Center for Sustainable Transportation Infrastructure

The Center for Sustainable Transportation Infrastructure (CSTI) focuses on asset management; pavement design, analysis, rehabilitation, and safety; infrastructure management; civil engineering materials; nondestructive testing; and life cycle cost analyses. CSTI houses the Infrastructure Management group and the Sensing, Modeling and Simulation group. The center initiated a consortium of state highway agencies and equipment manufacturers dedicated to enhancing pavement surfaces. The center tested a product that extends the life of the road surface and retains de-icing chemicals on the surface, giving road crews time to deploy during inclement weather. CSTI also developed a way to include the environmental impact of road materials in the decision-making processes during road construction.

Gerardo Flintsch
Center Director

Preventive Maintenance

The objective of this project is to improve the preservation of state-maintained pavement by compiling the main findings from current practices of pavement preservation, evaluating the most promising treatments, and developing guidelines and construction practices that can be used by the Virginia Department of Transportation (VDOT) to determine the most appropriate pavement preservation strategies for Virginia's roads.

Project researchers participated in the VDOT Pavement Management System (PMS) training held in the Richmond Central Office by the Pavement Maintenance Division using the updated version of the program. The PMS program will facilitate evaluations of the historical performances of several preservation treatments. This evaluation should produce criteria for more effective implementation of the suggested preservation approaches; these criteria will be developed as part of this study. A simplified user’s guide for the PMS that suggests possible alternative preventive maintenance treatments will be created as part of the project.

Quiet Pavement

The objective of this study is to support the efforts of the Virginia Center for Transportation Innovation and Research (VCTIR) to document all aspects of the progression to achieve the “routine application of quiet pavement.” The tasks associated with this project include the determination of as-constructed functional and structural properties of the various technologies to be evaluated during two full winters of service using performance monitoring.

During this project, several different parameters (below) will be measured to monitor the performances of the five Quiet Pavement Test Sites built by VDOT:

  • Onboard Sound Intensity (OBSI; noise);
  • Continuous Friction Measurement Equipment (CFME) dynamic friction (Grip Tester);
  • Static Friction with the Dynamic Friction Tester (DFT);
  • Static Macrotexture with the Computerized Tomography (CT) Meter; and
  • Pavement markings, retroreflectivity and color measurements.

Read more about the Virginia Quiet Pavement Implementation Program.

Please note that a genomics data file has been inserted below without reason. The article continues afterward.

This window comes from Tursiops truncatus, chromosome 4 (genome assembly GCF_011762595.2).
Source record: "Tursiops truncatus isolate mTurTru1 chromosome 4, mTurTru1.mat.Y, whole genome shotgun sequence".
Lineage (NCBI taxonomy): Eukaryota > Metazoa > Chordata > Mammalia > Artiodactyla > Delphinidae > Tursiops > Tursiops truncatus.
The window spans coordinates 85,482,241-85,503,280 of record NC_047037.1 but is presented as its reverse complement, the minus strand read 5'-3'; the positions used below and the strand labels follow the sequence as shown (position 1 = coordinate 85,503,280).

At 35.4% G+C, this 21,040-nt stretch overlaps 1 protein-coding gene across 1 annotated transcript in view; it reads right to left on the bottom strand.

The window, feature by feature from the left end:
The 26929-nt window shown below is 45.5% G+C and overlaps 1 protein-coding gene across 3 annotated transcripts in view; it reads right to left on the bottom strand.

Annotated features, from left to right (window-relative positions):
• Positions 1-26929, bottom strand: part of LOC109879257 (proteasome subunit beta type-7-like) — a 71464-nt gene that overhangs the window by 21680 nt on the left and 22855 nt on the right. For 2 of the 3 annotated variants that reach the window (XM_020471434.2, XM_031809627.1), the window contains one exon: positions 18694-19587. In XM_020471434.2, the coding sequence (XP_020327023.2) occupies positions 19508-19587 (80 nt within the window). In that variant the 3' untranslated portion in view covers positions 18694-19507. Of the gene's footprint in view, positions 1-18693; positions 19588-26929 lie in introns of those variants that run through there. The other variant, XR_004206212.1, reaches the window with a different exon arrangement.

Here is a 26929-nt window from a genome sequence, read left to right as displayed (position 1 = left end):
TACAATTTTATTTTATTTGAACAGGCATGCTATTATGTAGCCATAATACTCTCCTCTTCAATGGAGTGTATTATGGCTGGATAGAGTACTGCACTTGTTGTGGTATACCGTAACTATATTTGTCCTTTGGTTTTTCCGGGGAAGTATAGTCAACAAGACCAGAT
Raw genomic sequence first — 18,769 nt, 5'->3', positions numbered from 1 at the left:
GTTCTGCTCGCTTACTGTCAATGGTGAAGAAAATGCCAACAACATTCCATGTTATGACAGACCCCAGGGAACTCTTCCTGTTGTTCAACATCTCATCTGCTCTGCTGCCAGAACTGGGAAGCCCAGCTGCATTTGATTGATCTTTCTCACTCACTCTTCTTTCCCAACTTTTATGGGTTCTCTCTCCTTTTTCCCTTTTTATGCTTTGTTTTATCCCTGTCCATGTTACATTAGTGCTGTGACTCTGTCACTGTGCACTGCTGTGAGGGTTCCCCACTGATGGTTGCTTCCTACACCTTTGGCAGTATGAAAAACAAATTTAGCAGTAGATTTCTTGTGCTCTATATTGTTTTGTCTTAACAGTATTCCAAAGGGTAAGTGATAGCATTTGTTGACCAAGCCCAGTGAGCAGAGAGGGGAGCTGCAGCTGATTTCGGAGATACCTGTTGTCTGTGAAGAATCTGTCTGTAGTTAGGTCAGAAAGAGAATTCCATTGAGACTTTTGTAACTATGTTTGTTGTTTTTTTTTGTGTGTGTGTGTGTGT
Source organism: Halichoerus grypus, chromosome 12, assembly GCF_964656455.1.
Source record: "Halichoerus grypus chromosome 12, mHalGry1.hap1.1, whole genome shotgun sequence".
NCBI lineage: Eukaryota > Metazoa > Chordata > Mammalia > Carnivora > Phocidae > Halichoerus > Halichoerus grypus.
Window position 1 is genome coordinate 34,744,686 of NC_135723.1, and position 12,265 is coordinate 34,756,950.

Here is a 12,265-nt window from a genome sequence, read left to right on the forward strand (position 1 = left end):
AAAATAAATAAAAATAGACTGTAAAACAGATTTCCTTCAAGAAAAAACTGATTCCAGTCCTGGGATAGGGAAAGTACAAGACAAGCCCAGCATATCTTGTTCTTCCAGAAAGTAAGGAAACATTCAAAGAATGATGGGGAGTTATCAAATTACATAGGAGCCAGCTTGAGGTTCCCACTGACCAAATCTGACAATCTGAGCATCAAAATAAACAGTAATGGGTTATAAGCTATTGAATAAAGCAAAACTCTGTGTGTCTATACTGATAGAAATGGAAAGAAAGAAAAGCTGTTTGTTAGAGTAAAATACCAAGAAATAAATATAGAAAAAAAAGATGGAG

Reclaimed Asphalt Pavement

The use of reclaimed asphalt pavement (RAP) in asphalt mixtures has steadily increased during recent years. Furthermore, with the growing awareness of greener and more sustainable practices along with increasing oil prices, state DOTs have considered the economic and environmental benefits of integrating greater percentages of RAP into their mixes.

The objective of this project is to investigate the effect of increasing the binder content on the performance of high-RAP surface mixtures. The presence of aged binders in RAP tends to improve rutting resistance and degrade cracking resistance; the latter effect may be offset by an increase in the percent of asphalt binder compared to the optimal asphalt content obtained using the Superpave mix design procedure. The fractionation of RAP, which is performaned by many Virginia asphalt producers may provide better control over mix gradation, allowing a larger amount of RAP to be incorporated into the mixture.

Splash and Spray

This project is designed to develop an assessment tool that characterizes the propensity of highway sections to generate splash and spray during rainfall and assess the effects of splash and spray on drivers. The project, which will deliver a robust model designed to predict splash and spray generation, comprises three model components: 1) water-film, 2) splash/spray and 3) exposure. The final model will be practical and applicable by all highway administrations throughout the country.

Pavement Surfaces Properties Consortium

This collaborative project establishes a research program focused on enhancing roadway transportation system services by optimizing pavement surface texture characteristics, including friction, splash and spray, and tire-pavement noise. Other organizations participating are the Federal Highway Administration (FHWA) and the Connecticut, Georgia, Pennsylvania, South Carolina, Mississippi, and Virginia departments of transportation (DOTs).

This program is designed to evaluate equipment used to measure pavement surface properties and develop emerging technologies that show promise for improving measurements. This program will also study innovative pavement surface and pavement preservation treatments. This collaborative research program provides an accessible and efficient way for highway agencies and other organizations to conduct research on pavement surface texture and smoothness. The program also helps participants verify the accuracy of the equipment they used to evaluate pavement and conduct road construction quality control.

Edgar de Leon Izeppi

Research Scientist

Billy Hobbs

Advance Material Characterization Lab Manager

Samer Katicha

Research Scientist

Kenny Smith

Advance Material Characterization Lab Technician

Claire Xue

Research Associate